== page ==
I then explained to her how metallic thread wears burrs in your needles and when working with metallic thread you need to change your needle(s) often.  Start with a new needle.  When your thread starts to shred, it’s a good sign that your needle needs to be changed.

When I am demonstrating The Thread Director, I have to change my needle about every three hours.  This isn’t like sewing clothing with polyester thread or quilting with cotton thread where manufacturers suggest you change your needle about every eight hours.  This is metal against metal.  I asked her to change her needle and try again and if she had any further problems to please call me so we could figure it out.  I haven’t heard from her yet and it’s been over a month.

Besides all the items on the checklist above, when using metallic thread on your multi-needle machine, always use the needle that the manufacturer recommends.  For the stitch outs pictured below, I used a 75/11 needle.



Turtle 10 needle

Turtle 10 needle 1


Turtle - Start

Butterfly in Flight

On my machine, the spool pins that came installed on the machine have a tendency to rotate with the vibration of the machine.  If you look closely at the picture you see I have a binding clip attached snuggly at the bottom of the pin to prevent this from happening.  You may want to check every once-in-a-while to make sure the clip is still snug.Spool Pin on 10 Needle

The designs are “Into the Wild” from Anita Goodesign and I stitched them out on Kona Cotton.  The thread I used is gold Floriani Metallic on mini-king spools.  For stabilizer, I used Sulky Cut-Away Plus since it is going to be a wall hanging.

If you have been using The Thread Director on a Multi-Needle machine and have further tips and suggestions, please let me know so I can pass them along to others who may be experiencing challenges.


Queen Gee

Phoenix Rusty Barn Show with 35th Avenue Sewing

I was able to demo the Thread Director for 3 days in the 35th Avenue Sewing Booth at the Rusty Barn Craft & Sewing Show. It was so much fun to watch everyone’s amazement at how easy it was to work with metallic threads. I was demonstrating free motion work with satin stitches and “hurky-jerky” sewing with NO BREAKAGE! It was fantastic to be able to inspire the audience to get out those threads that they thought could not be run in their sewing machine. It was like setting their creative minds free to accomplish the embellishment techniques that they thought were not possible!


Lee Fletcher


We spent the earlier part of this week showing at the VDTA/SDTA Show in Las Vegas.  I have to admit I was a little “star” struck.  We got to see and meet with so many celebrities from the sewing and embroidery world.  And better yet, they really seemed to like our product.

I’d like to thank Steve Wilson from Anita Goodesign for being so gracious and allowing me to stitch out his Nutcracker’s for demonstration of The Thread Director.  (See tips on my “Nutcracker” post, dated February 5th and see my second one pictured below)

In the next few days, we will post a list of events where you can see The Thread Director demonstrated.  Please check it out, stop by and say hi and bring your projects so we can get photos and share here on-line.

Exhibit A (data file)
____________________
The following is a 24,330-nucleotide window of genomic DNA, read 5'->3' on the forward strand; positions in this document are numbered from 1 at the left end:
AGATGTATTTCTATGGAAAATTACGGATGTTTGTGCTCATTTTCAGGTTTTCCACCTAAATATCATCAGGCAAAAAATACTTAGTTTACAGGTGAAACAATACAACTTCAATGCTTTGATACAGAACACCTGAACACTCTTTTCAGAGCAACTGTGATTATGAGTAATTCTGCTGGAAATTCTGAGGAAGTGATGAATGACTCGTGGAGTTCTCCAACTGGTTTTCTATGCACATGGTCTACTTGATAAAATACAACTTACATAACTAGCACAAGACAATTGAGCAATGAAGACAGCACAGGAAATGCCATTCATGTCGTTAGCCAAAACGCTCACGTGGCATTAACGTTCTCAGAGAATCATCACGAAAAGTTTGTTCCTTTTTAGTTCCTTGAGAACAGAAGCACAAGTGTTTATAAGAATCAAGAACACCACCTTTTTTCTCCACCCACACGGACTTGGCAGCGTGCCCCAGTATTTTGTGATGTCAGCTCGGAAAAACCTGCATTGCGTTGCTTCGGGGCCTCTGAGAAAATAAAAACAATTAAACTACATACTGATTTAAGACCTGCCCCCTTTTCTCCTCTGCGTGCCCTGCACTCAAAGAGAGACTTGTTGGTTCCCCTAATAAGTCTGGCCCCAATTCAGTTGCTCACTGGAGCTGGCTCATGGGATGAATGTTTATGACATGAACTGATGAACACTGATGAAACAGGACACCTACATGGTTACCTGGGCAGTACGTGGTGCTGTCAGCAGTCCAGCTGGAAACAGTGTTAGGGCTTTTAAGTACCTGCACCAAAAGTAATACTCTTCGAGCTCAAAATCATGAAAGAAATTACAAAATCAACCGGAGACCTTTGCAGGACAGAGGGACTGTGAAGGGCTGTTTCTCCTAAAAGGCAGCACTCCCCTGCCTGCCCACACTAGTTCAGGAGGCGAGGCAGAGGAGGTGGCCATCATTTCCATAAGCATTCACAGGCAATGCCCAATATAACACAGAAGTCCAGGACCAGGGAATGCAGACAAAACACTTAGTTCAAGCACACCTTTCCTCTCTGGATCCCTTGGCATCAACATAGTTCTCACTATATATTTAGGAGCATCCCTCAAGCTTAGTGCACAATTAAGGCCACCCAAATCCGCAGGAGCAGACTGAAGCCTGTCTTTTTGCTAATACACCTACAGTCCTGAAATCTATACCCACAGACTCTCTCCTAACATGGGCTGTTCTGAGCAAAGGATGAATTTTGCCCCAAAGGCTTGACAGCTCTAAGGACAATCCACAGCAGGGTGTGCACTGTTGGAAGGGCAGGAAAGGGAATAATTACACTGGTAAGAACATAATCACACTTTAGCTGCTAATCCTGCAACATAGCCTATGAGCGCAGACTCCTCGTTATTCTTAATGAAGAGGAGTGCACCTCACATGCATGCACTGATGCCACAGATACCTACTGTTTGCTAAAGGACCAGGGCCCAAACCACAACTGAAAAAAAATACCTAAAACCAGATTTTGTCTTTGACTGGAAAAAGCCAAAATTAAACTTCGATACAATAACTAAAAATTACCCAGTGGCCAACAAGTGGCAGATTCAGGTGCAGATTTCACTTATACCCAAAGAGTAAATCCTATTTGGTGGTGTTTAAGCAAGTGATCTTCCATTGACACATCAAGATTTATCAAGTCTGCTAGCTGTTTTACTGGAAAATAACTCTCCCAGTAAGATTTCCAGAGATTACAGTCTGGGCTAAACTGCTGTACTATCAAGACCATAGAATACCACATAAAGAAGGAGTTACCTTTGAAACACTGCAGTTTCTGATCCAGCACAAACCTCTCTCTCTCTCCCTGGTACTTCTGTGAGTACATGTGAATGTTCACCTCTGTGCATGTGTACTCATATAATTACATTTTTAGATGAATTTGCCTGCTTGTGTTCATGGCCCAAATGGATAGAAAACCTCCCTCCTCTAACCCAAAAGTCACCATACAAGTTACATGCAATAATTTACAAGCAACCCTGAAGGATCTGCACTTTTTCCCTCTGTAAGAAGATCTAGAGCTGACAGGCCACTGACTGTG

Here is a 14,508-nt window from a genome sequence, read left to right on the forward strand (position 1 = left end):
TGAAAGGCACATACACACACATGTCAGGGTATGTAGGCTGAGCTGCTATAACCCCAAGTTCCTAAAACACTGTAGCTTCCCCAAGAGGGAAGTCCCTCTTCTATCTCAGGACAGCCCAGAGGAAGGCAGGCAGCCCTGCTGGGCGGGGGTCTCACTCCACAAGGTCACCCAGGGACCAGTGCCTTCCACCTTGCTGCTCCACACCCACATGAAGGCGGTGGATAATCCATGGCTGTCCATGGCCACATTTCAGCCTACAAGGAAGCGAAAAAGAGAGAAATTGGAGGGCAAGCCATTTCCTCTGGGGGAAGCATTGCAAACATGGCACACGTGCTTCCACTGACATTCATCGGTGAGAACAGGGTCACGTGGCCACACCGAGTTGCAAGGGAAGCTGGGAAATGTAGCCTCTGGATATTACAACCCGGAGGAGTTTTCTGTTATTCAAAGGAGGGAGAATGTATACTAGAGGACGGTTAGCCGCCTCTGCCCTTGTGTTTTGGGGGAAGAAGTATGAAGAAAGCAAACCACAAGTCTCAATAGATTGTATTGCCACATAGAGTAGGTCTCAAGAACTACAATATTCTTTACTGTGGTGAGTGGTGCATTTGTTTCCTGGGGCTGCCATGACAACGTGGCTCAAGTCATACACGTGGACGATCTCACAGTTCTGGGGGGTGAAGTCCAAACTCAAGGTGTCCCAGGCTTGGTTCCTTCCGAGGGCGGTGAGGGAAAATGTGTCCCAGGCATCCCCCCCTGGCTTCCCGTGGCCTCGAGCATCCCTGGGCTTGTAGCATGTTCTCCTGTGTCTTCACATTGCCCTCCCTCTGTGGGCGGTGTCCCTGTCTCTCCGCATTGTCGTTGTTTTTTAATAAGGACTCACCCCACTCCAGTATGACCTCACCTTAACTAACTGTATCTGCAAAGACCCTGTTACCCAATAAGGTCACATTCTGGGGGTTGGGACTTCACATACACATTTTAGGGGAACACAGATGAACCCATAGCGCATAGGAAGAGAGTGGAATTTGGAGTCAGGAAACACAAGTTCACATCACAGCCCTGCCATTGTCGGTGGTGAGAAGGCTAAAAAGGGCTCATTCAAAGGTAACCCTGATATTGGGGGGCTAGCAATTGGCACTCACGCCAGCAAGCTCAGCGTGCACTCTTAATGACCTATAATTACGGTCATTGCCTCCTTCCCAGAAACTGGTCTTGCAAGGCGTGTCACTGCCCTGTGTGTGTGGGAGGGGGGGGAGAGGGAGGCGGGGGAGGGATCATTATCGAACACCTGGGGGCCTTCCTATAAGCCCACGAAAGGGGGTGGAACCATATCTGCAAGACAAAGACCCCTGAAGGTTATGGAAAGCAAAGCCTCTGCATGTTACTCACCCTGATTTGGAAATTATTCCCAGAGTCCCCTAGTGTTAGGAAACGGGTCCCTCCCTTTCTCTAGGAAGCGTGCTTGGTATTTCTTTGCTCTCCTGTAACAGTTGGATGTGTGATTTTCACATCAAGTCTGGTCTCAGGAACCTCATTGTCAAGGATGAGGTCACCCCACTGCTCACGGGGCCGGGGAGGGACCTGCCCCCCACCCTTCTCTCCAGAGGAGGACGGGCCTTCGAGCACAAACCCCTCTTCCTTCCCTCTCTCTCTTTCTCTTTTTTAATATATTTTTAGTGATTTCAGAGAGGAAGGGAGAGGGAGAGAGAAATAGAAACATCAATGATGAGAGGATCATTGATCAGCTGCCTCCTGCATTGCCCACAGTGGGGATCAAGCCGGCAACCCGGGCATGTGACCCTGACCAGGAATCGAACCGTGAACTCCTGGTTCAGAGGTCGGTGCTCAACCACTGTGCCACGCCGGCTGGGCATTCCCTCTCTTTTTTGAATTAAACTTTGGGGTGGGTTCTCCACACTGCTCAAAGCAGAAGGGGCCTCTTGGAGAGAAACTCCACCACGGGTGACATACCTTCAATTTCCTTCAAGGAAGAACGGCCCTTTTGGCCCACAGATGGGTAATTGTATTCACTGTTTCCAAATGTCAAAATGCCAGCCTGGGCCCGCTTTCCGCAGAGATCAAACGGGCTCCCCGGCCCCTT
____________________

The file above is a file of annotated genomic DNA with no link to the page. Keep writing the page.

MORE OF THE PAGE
Nutcracker 1

Nutcracker 1

Queen Gee


I’ve spent this week preparing for the Vacuum and Sewing Dealer’s Trade Association show (that’s a mouthful).

Since I will be demonstrating The Thread Director and how well it works with all specialty threads, I decided to tackle the granddaddy of all designs, Anita Goodesign’s “The Nutcrackers”.  My first nutcracker turned out beautiful.  Actually, my only nutcracker turned out beautiful.  I have eleven more to go.

I used every metallic thread in my arsenal.  Here are some tips when stitching these out.  For Madeira, Sulky and WonderFil metallic threads, use a 90/14 Topstitch needle and don’t forget to lower the tension on your machine.  When using the Madeira Supertwist (that’s the thread that looks frosted) use a 100/16 Topstitch needle and perhaps a few drops of Sewer’s Aid.

There are a lot of stitches in these designs so use fabric with a little heft to it.  Per the design instructions, I backed my fabric with Ultra-Weft Fusible Interfacing and hooped a piece of mesh stabilizer.  Sometimes it’s called No Show Mesh or Soft ‘n Sheer Extra depending on the manufacturer.  As a topper, I used a heat-away stabilizer so the thread lays on top of the fabric instead of imbedded in the fabric.  Let me know what you think!

Nutcracker 2

Nutcracker 2



The Thread Director made it’s debut at the Road to California this past week and it was a resounding success.

I’ve worked shows before, but never one like this.  In the past it has been the Consumer Electronics Show and the National Association of Music Merchants.  Those shows are no fun at all.  By the end of the day your legs are numb from the knees down.  Quilting and Sewing shows are so much more fun.  Everyone is happy, friendly, enthusiastic and passionate about the art of sewing.

I was demonstrating The Thread Director which is our spool pin adapter for metallic and specialty threads.  I must have produced a hundred 3-D butterflies made out of organza with metallic thread in both the top and bobbin.  No twisting, no breaking and no puckering of the fabric.  I finally got tired of those and remembered that years ago I bought a design set by Cindy Losekamp of  Sew Artfully Yours, entitled “Crocheted Crudites”. I experimented with a 12 wt. cotton Blendable thread and Holoshimmer thread from Sulky, running in the same needle simultaneously.  In the bobbin I used 60 wt. PolyLite Blendable.  See picture below.

2015-01-26 triangles


The response to our adapter was astounding.  Metallic thread is so beautiful and really enhances your project.  You can have as much or as little “bling” as you want.  I kept hearing over and over how difficult they can be to work with.  Some have shied away from them and others had given up all together.  If this sounds like you, dust off that thread you have stashed away and give The Thread Director a try.  I know you won’t regret it.


Queen Gee